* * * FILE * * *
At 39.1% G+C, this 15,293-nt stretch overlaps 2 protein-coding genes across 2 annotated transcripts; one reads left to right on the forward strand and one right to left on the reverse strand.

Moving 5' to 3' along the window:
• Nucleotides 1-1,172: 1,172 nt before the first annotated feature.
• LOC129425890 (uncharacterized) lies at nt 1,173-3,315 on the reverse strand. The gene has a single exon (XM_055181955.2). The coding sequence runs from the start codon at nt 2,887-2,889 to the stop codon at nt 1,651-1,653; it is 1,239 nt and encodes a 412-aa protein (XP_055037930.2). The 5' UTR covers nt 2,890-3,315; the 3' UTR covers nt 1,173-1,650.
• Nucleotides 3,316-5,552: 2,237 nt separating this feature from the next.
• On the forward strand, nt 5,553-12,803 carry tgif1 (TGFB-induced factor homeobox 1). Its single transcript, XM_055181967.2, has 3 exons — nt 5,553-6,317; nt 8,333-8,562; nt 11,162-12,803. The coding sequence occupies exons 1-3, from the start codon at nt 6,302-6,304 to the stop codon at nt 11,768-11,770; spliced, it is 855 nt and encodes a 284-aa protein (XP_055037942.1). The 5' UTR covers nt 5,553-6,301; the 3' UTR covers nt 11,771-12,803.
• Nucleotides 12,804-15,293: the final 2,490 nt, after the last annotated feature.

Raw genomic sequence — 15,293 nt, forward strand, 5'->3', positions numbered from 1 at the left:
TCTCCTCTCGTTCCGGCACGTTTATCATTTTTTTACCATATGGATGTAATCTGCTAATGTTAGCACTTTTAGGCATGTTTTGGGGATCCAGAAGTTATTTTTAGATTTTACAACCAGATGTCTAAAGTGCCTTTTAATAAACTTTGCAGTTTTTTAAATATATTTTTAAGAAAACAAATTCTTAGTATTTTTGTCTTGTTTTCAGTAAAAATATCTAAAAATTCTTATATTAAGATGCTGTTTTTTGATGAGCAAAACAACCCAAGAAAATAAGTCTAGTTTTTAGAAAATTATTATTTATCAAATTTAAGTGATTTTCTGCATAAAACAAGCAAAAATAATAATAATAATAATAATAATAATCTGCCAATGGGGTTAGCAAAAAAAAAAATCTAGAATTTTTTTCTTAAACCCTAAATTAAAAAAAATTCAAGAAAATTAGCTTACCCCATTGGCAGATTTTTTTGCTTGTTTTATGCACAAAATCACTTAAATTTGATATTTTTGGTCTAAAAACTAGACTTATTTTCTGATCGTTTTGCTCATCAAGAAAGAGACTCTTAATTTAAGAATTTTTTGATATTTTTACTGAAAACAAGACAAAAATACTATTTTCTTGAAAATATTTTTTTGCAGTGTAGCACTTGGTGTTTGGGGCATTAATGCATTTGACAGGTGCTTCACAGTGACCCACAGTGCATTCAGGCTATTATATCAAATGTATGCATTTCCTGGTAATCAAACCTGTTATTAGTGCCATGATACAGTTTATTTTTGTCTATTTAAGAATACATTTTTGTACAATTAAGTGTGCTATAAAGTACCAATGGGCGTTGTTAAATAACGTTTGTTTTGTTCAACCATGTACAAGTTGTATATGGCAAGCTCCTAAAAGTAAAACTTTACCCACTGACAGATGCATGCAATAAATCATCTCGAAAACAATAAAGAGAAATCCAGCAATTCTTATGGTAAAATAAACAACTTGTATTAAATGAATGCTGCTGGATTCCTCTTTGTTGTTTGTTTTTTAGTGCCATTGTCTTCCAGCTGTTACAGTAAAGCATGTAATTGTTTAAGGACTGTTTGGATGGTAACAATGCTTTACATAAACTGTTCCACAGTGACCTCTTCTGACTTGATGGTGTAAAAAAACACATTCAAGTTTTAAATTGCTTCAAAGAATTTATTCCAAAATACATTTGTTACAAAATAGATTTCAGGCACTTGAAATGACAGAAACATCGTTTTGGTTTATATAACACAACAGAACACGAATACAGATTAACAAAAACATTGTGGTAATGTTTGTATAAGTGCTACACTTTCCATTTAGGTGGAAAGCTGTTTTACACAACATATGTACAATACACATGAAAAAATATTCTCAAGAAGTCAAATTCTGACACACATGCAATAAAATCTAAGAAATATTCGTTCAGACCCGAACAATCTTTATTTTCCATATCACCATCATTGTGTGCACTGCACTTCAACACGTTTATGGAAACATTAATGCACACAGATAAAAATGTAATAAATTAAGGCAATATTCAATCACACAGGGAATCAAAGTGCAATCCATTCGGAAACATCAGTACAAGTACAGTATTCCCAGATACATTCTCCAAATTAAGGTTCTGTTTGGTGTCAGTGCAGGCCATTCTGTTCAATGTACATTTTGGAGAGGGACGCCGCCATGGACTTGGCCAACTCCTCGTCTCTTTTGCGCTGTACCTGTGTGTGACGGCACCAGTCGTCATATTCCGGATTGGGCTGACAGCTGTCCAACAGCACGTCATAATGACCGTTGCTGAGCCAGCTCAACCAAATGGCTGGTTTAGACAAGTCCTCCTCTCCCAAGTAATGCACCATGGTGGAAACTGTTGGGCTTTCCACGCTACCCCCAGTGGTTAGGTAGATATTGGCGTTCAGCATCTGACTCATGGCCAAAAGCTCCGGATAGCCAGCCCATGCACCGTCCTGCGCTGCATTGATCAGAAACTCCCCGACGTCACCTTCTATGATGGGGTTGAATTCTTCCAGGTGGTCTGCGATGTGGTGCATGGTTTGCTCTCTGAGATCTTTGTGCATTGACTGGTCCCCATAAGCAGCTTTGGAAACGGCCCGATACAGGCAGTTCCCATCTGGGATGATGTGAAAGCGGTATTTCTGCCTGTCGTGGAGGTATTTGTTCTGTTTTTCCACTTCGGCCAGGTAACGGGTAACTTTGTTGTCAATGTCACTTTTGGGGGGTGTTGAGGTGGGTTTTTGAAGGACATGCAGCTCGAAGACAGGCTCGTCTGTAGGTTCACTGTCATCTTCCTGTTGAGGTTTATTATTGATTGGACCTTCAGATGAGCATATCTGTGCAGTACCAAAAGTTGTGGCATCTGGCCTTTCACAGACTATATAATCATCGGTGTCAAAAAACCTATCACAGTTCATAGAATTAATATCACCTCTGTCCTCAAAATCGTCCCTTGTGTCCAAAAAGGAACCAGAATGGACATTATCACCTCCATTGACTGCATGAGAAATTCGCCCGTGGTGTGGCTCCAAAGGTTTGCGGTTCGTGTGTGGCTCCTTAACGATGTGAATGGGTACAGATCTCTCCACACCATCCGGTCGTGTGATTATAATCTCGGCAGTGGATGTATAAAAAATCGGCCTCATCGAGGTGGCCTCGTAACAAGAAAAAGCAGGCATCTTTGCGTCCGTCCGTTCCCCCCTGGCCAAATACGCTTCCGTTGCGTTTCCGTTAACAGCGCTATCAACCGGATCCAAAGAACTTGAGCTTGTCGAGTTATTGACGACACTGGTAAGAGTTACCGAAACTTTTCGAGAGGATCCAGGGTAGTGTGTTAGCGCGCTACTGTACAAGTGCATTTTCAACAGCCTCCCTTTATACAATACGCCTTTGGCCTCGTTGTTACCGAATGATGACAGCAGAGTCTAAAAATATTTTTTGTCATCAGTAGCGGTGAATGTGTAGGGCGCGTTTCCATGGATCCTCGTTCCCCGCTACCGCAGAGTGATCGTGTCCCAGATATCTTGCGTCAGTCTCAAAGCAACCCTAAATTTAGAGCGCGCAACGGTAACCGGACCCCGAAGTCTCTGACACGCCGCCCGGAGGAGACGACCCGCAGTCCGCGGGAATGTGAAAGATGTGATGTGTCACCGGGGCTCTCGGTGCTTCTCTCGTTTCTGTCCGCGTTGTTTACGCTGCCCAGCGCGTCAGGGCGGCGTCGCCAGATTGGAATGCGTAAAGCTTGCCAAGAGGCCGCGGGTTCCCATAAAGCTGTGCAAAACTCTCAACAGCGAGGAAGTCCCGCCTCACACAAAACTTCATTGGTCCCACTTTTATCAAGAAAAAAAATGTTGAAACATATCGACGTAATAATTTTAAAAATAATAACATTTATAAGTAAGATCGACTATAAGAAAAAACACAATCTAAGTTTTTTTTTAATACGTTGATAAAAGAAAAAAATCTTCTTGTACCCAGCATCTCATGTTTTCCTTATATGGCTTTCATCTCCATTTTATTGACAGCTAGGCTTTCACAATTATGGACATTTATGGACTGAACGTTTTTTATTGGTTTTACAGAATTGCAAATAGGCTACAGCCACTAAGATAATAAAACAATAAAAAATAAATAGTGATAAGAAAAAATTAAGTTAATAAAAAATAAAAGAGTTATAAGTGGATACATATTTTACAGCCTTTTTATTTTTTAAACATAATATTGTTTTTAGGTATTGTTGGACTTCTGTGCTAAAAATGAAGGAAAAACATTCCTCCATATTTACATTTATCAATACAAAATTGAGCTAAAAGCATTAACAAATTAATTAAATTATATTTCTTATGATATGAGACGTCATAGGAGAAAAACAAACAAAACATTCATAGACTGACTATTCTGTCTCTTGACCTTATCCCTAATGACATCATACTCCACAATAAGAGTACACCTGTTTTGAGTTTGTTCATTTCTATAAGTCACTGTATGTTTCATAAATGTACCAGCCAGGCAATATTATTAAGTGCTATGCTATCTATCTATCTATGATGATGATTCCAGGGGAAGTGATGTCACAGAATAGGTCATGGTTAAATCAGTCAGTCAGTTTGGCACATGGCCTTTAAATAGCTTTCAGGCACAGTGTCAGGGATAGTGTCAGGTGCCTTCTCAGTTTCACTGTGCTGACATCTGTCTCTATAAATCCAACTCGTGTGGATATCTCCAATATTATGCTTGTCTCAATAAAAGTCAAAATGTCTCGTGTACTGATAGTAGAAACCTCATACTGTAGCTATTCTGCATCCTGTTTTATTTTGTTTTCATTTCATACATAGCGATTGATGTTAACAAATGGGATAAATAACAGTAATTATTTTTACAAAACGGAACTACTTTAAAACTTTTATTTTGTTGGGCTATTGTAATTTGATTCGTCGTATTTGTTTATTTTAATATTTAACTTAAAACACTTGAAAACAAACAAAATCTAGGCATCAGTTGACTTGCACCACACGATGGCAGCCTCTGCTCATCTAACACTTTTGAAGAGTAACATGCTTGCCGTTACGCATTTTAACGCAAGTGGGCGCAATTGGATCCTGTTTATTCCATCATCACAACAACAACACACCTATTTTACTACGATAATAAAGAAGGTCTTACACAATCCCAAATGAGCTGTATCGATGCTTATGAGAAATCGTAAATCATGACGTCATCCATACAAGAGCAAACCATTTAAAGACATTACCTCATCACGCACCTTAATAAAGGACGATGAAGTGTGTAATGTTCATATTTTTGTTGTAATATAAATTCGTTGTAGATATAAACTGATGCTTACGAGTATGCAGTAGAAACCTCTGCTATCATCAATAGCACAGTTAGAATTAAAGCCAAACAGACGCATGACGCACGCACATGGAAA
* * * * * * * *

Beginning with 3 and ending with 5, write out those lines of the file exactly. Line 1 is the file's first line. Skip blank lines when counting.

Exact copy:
• Nucleotides 1-1,172: 1,172 nt before the first annotated feature.
• LOC129425890 (uncharacterized) lies at nt 1,173-3,315 on the reverse strand. The gene has a single exon (XM_055181955.2). The coding sequence runs from the start codon at nt 2,887-2,889 to the stop codon at nt 1,651-1,653; it is 1,239 nt and encodes a 412-aa protein (XP_055037930.2). The 5' UTR covers nt 2,890-3,315; the 3' UTR covers nt 1,173-1,650.
• Nucleotides 3,316-5,552: 2,237 nt separating this feature from the next.